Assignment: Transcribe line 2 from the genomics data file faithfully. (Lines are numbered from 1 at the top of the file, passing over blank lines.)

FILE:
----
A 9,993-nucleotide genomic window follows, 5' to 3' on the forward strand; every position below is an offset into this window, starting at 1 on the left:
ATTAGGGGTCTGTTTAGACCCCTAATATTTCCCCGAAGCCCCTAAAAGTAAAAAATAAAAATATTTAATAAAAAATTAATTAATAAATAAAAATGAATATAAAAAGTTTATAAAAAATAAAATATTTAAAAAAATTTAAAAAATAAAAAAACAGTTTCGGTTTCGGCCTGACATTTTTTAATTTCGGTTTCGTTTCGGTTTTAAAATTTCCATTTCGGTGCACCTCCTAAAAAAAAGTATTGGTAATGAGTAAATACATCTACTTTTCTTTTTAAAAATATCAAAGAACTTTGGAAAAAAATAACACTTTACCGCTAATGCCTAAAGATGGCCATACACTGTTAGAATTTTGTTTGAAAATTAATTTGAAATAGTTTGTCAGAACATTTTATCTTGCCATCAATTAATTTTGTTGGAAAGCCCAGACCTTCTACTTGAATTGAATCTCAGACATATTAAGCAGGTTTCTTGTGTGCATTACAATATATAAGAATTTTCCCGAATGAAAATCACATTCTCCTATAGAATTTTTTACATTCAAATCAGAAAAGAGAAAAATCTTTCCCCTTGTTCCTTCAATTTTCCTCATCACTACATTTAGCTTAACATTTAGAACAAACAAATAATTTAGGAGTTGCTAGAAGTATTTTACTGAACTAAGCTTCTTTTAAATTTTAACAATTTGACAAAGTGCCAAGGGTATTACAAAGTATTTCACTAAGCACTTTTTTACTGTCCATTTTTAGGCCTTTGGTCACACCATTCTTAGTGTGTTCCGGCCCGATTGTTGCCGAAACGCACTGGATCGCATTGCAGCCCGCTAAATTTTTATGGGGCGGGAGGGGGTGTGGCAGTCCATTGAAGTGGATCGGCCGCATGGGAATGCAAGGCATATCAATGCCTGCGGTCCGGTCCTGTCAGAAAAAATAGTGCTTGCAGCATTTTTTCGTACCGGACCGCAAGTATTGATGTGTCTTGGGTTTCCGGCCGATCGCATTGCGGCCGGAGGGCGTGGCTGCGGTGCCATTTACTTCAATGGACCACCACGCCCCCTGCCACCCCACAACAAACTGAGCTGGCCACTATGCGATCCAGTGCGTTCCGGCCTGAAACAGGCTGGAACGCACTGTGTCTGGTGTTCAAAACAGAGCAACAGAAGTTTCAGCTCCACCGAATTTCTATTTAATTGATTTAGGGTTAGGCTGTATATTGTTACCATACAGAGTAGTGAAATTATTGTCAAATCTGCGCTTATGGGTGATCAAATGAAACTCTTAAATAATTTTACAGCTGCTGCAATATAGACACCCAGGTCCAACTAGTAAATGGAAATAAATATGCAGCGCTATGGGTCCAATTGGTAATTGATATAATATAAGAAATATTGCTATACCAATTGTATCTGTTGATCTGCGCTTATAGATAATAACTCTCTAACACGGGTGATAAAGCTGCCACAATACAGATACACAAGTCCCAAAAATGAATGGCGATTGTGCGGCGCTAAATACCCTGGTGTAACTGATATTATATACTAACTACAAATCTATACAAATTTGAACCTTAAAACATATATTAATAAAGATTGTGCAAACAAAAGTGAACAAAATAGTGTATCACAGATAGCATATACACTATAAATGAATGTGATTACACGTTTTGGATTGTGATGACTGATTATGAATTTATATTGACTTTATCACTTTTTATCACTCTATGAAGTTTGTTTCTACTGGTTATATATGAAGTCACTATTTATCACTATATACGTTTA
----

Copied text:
ATTAGGGGTCTGTTTAGACCCCTAATATTTCCCCGAAGCCCCTAAAAGTAAAAAATAAAAATATTTAATAAAAAATTAATTAATAAATAAAAATGAATATAAAAAGTTTATAAAAAATAAAATATTTAAAAAAATTTAAAAAATAAAAAAACAGTTTCGGTTTCGGCCTGACATTTTTTAATTTCGGTTTCGTTTCGGTTTTAAAATTTCCATTTCGGTGCACCTCCTAAAAAAAAGTATTGGTAATGAGTAAATACATCTACTTTTCTTTTTAAAAATATCAAAGAACTTTGGAAAAAAATAACACTTTACCGCTAATGCCTAAAGATGGCCATACACTGTTAGAATTTTGTTTGAAAATTAATTTGAAATAGTTTGTCAGAACATTTTATCTTGCCATCAATTAATTTTGTTGGAAAGCCCAGACCTTCTACTTGAATTGAATCTCAGACATATTAAGCAGGTTTCTTGTGTGCATTACAATATATAAGAATTTTCCCGAATGAAAATCACATTCTCCTATAGAATTTTTTACATTCAAATCAGAAAAGAGAAAAATCTTTCCCCTTGTTCCTTCAATTTTCCTCATCACTACATTTAGCTTAACATTTAGAACAAACAAATAATTTAGGAGTTGCTAGAAGTATTTTACTGAACTAAGCTTCTTTTAAATTTTAACAATTTGACAAAGTGCCAAGGGTATTACAAAGTATTTCACTAAGCACTTTTTTACTGTCCATTTTTAGGCCTTTGGTCACACCATTCTTAGTGTGTTCCGGCCCGATTGTTGCCGAAACGCACTGGATCGCATTGCAGCCCGCTAAATTTTTATGGGGCGGGAGGGGGTGTGGCAGTCCATTGAAGTGGATCGGCCGCATGGGAATGCAAGGCATATCAATGCCTGCGGTCCGGTCCTGTCAGAAAAAATAGTGCTTGCAGCATTTTTTCGTACCGGACCGCAAGTATTGATGTGTCTTGGGTTTCCGGCCGATCGCATTGCGGCCGGAGGGCGTGGCTGCGGTGCCATTTACTTCAATGGACCACCACGCCCCCTGCCACCCCACAACAAACTGAGCTGGCCACTATGCGATCCAGTGCGTTCCGGCCTGAAACAGGCTGGAACGCACTGTGTCTGGTGTTCAAAACAGAGCAACAGAAGTTTCAGCTCCACCGAATTTCTATTTAATTGATTTAGGGTTAGGCTGTATATTGTTACCATACAGAGTAGTGAAATTATTGTCAAATCTGCGCTTATGGGTGATCAAATGAAACTCTTAAATAATTTTACAGCTGCTGCAATATAGACACCCAGGTCCAACTAGTAAATGGAAATAAATATGCAGCGCTATGGGTCCAATTGGTAATTGATATAATATAAGAAATATTGCTATACCAATTGTATCTGTTGATCTGCGCTTATAGATAATAACTCTCTAACACGGGTGATAAAGCTGCCACAATACAGATACACAAGTCCCAAAAATGAATGGCGATTGTGCGGCGCTAAATACCCTGGTGTAACTGATATTATATACTAACTACAAATCTATACAAATTTGAACCTTAAAACATATATTAATAAAGATTGTGCAAACAAAAGTGAACAAAATAGTGTATCACAGATAGCATATACACTATAAATGAATGTGATTACACGTTTTGGATTGTGATGACTGATTATGAATTTATATTGACTTTATCACTTTTTATCACTCTATGAAGTTTGTTTCTACTGGTTATATATGAAGTCACTATTTATCACTATATACGTTTA